PHILADELPHIA —Hillary Clinton formally accepted the Democratic Party’s nomination for president Thursday night, delivering a speech in which she said that the nation is in a “moment of reckoning” and aggressively cast Republican nominee Donald Trump as a divisive figure stoking fear across the country.
“He wants to divide us from the rest of the world, and from each other,” Clinton said. “He’s betting that the perils of today’s world will blind us to its unlimited promise.”
Clinton said Trump has “taken the Republican Party a long way -- from ‘Morning in America’ to ‘Midnight in America,’” nodding to a famous Ronald Reagan ad campaign.
“He wants us to fear the future and fear each other,” said Clinton.
Speaking as the first woman nominated for president by a major party, Clinton, the former secretary of state, is giving the highest-profile address of her decades-long political career.
“Standing here as my mother’s daughter, and my daughter’s mother, I’m so happy this day has come,” she said. Clinton added: “When any barrier falls in America, for anyone, it clears the way for everyone.”
Clinton stood defiantly against one of Trump’s signature proposals: a wall on the U.S.-Mexico border.
“We will not build a wall,” she declared. “Instead we will build an economy where everyone who wants a good job can get one.”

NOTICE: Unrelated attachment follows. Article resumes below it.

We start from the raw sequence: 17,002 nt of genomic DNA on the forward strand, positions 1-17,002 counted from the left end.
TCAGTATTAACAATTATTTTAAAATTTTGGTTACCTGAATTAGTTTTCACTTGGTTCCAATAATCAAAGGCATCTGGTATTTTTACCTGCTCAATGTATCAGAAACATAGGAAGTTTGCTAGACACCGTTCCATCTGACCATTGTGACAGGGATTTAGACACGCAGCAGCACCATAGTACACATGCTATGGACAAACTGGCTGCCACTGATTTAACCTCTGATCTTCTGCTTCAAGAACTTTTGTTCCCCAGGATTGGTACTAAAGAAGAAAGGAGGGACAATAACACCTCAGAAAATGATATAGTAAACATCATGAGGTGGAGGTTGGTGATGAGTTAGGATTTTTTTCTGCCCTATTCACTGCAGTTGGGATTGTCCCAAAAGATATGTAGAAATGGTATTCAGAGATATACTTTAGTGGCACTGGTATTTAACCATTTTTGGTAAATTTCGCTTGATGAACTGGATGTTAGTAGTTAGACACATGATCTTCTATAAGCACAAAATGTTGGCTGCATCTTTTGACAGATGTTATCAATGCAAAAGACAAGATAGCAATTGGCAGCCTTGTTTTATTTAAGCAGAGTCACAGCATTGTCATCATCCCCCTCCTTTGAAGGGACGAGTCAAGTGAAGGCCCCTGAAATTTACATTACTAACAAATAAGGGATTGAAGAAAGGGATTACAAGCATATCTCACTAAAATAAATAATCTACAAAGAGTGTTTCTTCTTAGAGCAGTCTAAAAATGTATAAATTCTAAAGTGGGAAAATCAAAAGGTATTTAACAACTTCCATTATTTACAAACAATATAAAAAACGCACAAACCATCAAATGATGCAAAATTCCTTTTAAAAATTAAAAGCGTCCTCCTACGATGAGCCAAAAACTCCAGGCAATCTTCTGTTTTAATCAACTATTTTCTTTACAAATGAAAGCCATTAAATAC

Clinton moved through a list of Democratic priorities, speaking in broad strokes about the need to address climate change, raise the minimum wage and reform immigration and campaign finance laws.
She portrayed herself as an inclusive leader throughout the address, an argument she used to amplify her claims that Trump is an almost dictatorial figure with little interest in taking the views and contributions of average Americans into account.
Clinton also sought to introduce herself positively to the country on her own terms, acknowledging that many voters aren’t sure about her. In doing so, she threw an implicit jab at Trump.
“I get it that some people just don’t know what to make of me,” she said. “So let me tell you: The family I’m from, well, no one had their name on big buildings. My family were builders of a different kind.”
Seeking to raise doubts about Trump’s “temperament” to be commander-in-chief, Clinton mocked the mogul’s penchant for picking fights on social media.
“A man you can bait with a tweet is not a man we can trust with nuclear weapons,” she said.
Clinton warned that voters should take the controversial attacks that Trump lobs at face value, rejecting the arguments by some Republicans that in private, Trump is less abrasive.
“There is no other Donald Trump. This is it,” she said. “And in the end, it comes down to what Donald Trump doesn’t get: America is great because America is good.”
The Democratic nominee nodded early in her speech to her longtime rival Sen. Bernie Sanders, saying his campaign “inspired millions.”
The first sounds of any protesters during Clinton’s speech came from the upper bowl of the arena. They yelled something out and most of the hall couldn’t hear the shouts. The chant of “Hill-a-ry” burst out and drowned them out, a different twist on the “USA” chants that have been used in modern conventions to block out protests.